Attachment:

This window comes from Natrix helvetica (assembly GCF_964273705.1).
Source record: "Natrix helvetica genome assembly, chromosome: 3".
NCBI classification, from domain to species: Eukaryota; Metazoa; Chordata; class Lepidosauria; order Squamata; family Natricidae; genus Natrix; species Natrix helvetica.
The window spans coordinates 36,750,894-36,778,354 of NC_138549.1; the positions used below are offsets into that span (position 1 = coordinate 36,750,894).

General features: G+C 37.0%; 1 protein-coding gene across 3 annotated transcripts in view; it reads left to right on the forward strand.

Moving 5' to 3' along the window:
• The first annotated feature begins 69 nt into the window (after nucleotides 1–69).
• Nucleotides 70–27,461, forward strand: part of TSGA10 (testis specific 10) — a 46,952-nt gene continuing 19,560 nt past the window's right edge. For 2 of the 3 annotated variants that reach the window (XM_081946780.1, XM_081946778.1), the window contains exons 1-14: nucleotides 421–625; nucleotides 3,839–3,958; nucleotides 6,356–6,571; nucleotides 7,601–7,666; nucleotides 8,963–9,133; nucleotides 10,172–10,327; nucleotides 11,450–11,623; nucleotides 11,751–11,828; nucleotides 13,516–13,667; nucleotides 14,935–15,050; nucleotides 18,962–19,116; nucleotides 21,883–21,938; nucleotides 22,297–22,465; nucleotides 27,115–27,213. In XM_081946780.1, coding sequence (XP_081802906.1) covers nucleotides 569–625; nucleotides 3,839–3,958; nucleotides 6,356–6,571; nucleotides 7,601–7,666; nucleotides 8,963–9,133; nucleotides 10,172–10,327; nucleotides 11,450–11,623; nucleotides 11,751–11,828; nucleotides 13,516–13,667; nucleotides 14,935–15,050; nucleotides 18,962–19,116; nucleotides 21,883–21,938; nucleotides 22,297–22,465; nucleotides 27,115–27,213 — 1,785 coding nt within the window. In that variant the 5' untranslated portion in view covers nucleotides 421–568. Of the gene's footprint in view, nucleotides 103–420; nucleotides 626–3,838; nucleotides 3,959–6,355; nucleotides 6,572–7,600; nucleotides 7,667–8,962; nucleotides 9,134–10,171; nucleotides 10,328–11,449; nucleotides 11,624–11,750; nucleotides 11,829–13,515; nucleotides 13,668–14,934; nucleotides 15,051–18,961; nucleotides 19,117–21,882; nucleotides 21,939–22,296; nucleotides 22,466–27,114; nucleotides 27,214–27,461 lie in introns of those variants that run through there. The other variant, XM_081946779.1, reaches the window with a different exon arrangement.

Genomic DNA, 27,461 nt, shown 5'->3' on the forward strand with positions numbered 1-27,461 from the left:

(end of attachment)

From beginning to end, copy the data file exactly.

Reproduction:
This window comes from Natrix helvetica (assembly GCF_964273705.1).
Source record: "Natrix helvetica genome assembly, chromosome: 3".
NCBI classification, from domain to species: Eukaryota; Metazoa; Chordata; class Lepidosauria; order Squamata; family Natricidae; genus Natrix; species Natrix helvetica.
The window spans coordinates 36,750,894-36,778,354 of NC_138549.1; the positions used below are offsets into that span (position 1 = coordinate 36,750,894).

General features: G+C 37.0%; 1 protein-coding gene across 3 annotated transcripts in view; it reads left to right on the forward strand.

Moving 5' to 3' along the window:
• The first annotated feature begins 69 nt into the window (after nucleotides 1–69).
• Nucleotides 70–27,461, forward strand: part of TSGA10 (testis specific 10) — a 46,952-nt gene continuing 19,560 nt past the window's right edge. For 2 of the 3 annotated variants that reach the window (XM_081946780.1, XM_081946778.1), the window contains exons 1-14: nucleotides 421–625; nucleotides 3,839–3,958; nucleotides 6,356–6,571; nucleotides 7,601–7,666; nucleotides 8,963–9,133; nucleotides 10,172–10,327; nucleotides 11,450–11,623; nucleotides 11,751–11,828; nucleotides 13,516–13,667; nucleotides 14,935–15,050; nucleotides 18,962–19,116; nucleotides 21,883–21,938; nucleotides 22,297–22,465; nucleotides 27,115–27,213. In XM_081946780.1, coding sequence (XP_081802906.1) covers nucleotides 569–625; nucleotides 3,839–3,958; nucleotides 6,356–6,571; nucleotides 7,601–7,666; nucleotides 8,963–9,133; nucleotides 10,172–10,327; nucleotides 11,450–11,623; nucleotides 11,751–11,828; nucleotides 13,516–13,667; nucleotides 14,935–15,050; nucleotides 18,962–19,116; nucleotides 21,883–21,938; nucleotides 22,297–22,465; nucleotides 27,115–27,213 — 1,785 coding nt within the window. In that variant the 5' untranslated portion in view covers nucleotides 421–568. Of the gene's footprint in view, nucleotides 103–420; nucleotides 626–3,838; nucleotides 3,959–6,355; nucleotides 6,572–7,600; nucleotides 7,667–8,962; nucleotides 9,134–10,171; nucleotides 10,328–11,449; nucleotides 11,624–11,750; nucleotides 11,829–13,515; nucleotides 13,668–14,934; nucleotides 15,051–18,961; nucleotides 19,117–21,882; nucleotides 21,939–22,296; nucleotides 22,466–27,114; nucleotides 27,214–27,461 lie in introns of those variants that run through there. The other variant, XM_081946779.1, reaches the window with a different exon arrangement.

Genomic DNA, 27,461 nt, shown 5'->3' on the forward strand with positions numbered 1-27,461 from the left: